Public health orders, tickets issued to Albertans defying COVID-19 restrictions

Alberta RCMP received 87 social gathering complaints between Dec. 21 and Dec. 27. No tickets were written but 22 verbal or written warnings were issued. 

Inspectors, police and bylaw officers kept busy enforcing provincial rules

A photo from a December 2020 service at Church in the Vine. (Leonardo Lindstrom/Facebook)

A photo recently posted on Facebook shows parishioners at a west-Edmonton church seated close together at a Christmas season service.

No one appears to be wearing a mask. 

Alberta Health issued a public health order on Tuesday against Pastor Rodney Fortin of Church in the Vine. 

According to the order, inspectors found people on stage singing and playing musical instruments without masks and without being socially distanced. Someone at the door was handing out stickers that read "Church in the Vine – I am mask exempt."

The pastor has been ordered to comply with public health orders. A call to the pastor was not returned. 

In a Dec. 28 Facebook post, Fortin wrote, "The only mass immunization we need is to inoculate the ignorance about COVID."

Edmonton small business owner Susan Baker was also issued a public health order. 

Inspectors noticed there were no COVID-19 signs posted at her shop, Boutique on First, a home decor and fashion store. In response, Baker put up a sign that reads, "No mask, we won't ask."

"Some people are exempt and it's not my business as to why," Baker told CBC News. "So I don't ask if they come in. I don't ask them for any information." 

Boutique on First owner Susan Baker posted this sign after an inspection by Alberta Health. (Jamie McCannel/CBC)

Baker, who works in the store without a mask, said she was granted an exemption by the city.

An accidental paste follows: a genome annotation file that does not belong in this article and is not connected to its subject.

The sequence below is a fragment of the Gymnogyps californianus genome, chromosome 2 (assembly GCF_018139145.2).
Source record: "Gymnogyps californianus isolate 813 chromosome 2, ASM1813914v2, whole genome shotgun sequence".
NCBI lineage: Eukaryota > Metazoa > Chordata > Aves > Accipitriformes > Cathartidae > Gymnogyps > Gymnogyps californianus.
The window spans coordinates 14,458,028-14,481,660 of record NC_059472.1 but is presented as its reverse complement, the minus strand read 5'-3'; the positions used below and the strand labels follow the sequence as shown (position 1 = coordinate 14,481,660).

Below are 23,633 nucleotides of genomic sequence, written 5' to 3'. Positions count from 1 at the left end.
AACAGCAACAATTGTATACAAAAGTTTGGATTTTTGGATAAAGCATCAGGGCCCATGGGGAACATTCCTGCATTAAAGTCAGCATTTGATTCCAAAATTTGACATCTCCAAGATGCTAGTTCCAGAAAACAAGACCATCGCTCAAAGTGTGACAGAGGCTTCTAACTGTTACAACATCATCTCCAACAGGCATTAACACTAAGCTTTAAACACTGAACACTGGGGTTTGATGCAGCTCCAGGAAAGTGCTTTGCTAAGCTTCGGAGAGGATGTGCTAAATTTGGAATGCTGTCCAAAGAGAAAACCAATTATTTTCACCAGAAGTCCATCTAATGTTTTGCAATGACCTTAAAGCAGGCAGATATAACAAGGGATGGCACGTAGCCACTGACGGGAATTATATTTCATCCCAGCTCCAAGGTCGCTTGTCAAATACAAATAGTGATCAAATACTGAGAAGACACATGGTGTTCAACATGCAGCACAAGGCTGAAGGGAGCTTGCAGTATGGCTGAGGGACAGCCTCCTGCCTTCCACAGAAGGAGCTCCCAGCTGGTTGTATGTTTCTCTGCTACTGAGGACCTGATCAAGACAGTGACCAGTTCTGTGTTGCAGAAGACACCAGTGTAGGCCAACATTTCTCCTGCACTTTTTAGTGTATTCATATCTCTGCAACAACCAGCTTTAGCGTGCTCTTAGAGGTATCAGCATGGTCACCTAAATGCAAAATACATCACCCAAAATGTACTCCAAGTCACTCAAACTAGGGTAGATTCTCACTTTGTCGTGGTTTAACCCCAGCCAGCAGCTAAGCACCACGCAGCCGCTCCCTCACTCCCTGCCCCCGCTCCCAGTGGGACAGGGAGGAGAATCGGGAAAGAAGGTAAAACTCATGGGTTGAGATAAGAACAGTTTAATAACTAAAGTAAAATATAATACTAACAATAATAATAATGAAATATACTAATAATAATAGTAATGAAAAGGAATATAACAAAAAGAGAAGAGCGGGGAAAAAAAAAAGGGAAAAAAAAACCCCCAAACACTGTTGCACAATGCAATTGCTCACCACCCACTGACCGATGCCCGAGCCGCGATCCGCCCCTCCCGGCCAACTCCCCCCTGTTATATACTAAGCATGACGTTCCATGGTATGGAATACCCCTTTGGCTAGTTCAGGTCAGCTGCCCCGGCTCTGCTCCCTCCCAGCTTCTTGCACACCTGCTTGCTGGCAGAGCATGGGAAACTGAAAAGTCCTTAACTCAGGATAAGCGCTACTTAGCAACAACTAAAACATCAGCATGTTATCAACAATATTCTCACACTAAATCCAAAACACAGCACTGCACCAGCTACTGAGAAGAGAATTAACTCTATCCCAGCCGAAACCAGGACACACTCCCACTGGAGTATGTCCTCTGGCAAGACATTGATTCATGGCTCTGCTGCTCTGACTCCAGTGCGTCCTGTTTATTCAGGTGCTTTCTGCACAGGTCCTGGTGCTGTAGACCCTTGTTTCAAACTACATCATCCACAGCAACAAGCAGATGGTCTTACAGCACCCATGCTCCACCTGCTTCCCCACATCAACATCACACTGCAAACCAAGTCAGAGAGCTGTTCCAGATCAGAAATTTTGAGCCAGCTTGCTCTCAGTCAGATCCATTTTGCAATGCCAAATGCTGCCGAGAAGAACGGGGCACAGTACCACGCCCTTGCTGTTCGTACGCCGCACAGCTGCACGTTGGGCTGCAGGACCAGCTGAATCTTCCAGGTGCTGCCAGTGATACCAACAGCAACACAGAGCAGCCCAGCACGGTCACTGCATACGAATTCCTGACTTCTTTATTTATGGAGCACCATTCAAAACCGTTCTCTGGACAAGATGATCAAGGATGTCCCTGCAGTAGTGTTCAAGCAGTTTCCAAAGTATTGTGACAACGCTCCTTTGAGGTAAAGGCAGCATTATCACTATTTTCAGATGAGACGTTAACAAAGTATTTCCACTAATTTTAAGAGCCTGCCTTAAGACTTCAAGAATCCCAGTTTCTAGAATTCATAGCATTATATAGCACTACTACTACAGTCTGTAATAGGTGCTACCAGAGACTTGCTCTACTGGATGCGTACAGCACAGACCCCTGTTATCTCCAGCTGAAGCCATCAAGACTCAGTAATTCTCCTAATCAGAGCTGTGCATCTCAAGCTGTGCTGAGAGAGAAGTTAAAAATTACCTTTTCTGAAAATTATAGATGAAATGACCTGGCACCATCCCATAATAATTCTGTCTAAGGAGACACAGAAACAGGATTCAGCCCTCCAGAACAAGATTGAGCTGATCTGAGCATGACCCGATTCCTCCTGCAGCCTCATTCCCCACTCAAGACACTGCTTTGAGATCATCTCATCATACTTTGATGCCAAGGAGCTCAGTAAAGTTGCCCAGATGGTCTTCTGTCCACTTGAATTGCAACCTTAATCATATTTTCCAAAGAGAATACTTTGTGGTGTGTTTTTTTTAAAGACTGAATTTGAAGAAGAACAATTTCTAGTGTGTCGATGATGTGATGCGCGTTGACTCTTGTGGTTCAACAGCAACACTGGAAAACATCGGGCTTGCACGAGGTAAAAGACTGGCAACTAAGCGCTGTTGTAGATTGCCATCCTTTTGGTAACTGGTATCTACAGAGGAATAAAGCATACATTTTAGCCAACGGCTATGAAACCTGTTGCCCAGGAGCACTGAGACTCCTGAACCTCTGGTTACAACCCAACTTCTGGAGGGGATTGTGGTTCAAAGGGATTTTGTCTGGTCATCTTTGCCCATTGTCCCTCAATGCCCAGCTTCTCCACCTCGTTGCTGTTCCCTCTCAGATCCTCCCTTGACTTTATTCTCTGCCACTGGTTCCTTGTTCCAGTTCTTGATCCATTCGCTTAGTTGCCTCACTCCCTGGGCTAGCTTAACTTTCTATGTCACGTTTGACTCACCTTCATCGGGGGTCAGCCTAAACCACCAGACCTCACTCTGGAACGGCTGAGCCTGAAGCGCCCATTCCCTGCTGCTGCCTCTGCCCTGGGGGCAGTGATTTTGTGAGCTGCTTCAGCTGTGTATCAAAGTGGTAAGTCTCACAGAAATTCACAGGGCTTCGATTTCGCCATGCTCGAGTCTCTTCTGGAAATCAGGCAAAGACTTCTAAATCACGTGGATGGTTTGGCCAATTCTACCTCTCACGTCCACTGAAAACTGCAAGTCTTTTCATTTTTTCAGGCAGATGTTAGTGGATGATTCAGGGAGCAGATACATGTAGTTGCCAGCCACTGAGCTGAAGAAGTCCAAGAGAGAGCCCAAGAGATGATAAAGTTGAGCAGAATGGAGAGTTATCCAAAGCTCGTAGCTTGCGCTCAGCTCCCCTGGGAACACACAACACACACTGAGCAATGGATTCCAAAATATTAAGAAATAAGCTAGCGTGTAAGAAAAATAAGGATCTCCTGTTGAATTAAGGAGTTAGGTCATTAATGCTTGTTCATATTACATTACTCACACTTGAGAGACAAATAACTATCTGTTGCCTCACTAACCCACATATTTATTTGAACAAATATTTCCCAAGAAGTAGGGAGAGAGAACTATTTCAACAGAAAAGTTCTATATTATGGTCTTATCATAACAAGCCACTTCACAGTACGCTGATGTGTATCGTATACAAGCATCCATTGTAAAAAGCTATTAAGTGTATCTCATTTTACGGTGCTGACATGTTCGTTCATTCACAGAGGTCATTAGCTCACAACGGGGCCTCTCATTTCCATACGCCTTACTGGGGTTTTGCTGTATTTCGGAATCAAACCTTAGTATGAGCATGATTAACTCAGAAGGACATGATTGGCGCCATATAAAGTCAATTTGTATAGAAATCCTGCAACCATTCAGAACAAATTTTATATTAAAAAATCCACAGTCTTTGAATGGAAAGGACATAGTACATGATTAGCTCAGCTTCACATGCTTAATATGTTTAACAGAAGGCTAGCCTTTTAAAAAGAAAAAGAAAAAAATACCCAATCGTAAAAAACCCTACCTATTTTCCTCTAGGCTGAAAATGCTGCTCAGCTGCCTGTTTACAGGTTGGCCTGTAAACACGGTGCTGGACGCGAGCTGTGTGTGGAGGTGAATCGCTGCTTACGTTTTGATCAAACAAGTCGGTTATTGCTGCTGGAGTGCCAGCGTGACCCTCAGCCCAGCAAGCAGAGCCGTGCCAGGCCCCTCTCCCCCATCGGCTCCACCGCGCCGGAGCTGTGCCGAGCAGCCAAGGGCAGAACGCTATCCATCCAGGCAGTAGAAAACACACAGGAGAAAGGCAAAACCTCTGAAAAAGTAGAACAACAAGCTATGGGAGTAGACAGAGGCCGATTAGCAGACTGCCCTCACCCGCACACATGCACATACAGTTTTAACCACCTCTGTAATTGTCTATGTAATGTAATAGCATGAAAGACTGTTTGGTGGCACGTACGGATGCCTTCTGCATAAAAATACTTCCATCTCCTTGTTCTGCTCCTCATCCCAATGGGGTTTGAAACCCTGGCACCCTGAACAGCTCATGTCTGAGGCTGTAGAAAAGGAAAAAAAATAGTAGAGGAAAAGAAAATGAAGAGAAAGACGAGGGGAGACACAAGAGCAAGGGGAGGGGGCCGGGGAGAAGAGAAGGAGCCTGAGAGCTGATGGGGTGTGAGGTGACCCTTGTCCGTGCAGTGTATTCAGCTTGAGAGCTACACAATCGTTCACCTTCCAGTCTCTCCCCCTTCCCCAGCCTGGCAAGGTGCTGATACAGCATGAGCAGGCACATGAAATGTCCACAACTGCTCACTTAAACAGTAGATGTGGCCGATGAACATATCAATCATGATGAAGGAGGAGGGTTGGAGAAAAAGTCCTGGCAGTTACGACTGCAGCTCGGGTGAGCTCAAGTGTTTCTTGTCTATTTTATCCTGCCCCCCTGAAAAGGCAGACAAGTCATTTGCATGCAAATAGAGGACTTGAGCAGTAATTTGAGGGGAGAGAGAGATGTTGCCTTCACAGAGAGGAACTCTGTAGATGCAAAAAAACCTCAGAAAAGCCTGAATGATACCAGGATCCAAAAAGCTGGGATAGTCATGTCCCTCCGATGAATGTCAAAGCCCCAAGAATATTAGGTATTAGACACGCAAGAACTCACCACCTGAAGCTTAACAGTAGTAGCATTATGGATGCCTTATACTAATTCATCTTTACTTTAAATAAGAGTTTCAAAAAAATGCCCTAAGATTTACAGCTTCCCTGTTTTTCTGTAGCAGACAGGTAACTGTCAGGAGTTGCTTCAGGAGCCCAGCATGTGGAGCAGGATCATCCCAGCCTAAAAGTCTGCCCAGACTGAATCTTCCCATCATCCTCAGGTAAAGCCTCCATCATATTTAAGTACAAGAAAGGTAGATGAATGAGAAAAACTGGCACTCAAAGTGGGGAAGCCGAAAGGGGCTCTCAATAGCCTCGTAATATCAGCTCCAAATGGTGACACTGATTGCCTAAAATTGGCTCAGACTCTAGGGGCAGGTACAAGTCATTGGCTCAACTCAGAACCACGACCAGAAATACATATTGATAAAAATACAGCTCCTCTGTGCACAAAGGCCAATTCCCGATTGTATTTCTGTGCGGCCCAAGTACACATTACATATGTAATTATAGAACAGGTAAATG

"The owner refused to discuss COVID-19 mitigation measures in place at the business," the public health order said, including cleaning and disinfecting and screening staff and customers.

Baker told CBC News she doesn't think the public health orders are legal. 

"We are doing this under common law and they have produced no law," Baker said. "I've done nothing wrong." 

She has been given 24 to 48 hours to comply with the public health orders.

"I think they're bullying and they're trying to make people close their businesses," Baker said. "They're just pushing, pushing, pushing. There is no law. And I'm very upset with the way it's been handled." 

Baker's partner told CBC News he thinks customers enjoy being in the store without masks. 

Complaints, tickets and warnings 

The Alberta Health Services telephone complaint line is taking messages but warns they won't be listened to until January. Callers are instead directed to file online complaints. 

An AHS spokesperson said there were 1,515 complaints filed between Dec. 21 and Dec. 29 about businesses being non-compliant. Of the 326 inspections conducted, one resulted in a referral to police and four resulted in public health orders. 

RCMP were also busy with COVID-19 enforcement during the Christmas season.

Between Dec. 21 and Dec. 27, RCMP received 71 complaints, said Corp. Laurel Scott. Two violation tickets were issued. One was for a person in Grande Prairie who tested positive but refused to isolate and the other was for someone in Fort Vermillion who refused to wear a mask in a store. 

During the same time period, Scott said, RCMP received 87 social gathering complaints. No tickets were written but 22 verbal or written warnings were issued. 

Edmonton police have consistently practiced education as the preferred method of dealing with those who are not in compliance. Between Dec. 20 and Dec. 27, four COVID-related tickets were written, though details were not available because EPS systems are currently being updated. 

When the latest public health orders were put in place by the provincial government in early December, peace officers were given authority to issue tickets.

The City of Edmonton website said bylaw and peace officers were enforcing the mask bylaw. Between Dec. 20 and Dec. 26 they issued 221 warnings and 17 tickets. 

The city's health and safety compliance team also fielded 23 physical distancing and COVID-related complaints between Dec. 21 and Dec. 27. 


Janice Johnston

Court and crime reporter

Janice Johnston was an investigative journalist with CBC Edmonton who covered Alberta courts and crime for more than three decades. She won a national Radio Television Digital News Association award in 2016 for her coverage of the trial of a 13-year-old Alberta boy who was acquitted of killing his abusive father.